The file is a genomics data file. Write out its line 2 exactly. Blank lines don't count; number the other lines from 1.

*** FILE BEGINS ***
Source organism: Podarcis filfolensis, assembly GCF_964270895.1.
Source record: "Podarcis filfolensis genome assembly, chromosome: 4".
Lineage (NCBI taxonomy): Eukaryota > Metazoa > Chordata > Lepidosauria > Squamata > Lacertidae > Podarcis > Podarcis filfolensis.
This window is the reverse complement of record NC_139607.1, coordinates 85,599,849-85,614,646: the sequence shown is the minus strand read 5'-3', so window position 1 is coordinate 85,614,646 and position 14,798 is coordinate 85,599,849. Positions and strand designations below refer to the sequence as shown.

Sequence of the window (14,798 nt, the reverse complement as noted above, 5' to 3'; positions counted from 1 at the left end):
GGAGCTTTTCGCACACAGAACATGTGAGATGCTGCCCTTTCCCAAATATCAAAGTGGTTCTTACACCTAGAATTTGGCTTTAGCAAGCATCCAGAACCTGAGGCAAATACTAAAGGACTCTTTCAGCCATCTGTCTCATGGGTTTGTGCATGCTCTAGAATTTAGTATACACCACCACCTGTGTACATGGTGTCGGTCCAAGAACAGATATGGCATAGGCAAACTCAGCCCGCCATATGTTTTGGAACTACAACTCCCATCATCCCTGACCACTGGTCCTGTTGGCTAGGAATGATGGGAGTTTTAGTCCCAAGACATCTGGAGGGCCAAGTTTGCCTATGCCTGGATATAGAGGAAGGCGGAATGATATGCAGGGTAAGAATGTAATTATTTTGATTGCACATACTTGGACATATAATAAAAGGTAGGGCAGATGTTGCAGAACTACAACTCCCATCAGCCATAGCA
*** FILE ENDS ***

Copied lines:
Source record: "Podarcis filfolensis genome assembly, chromosome: 4".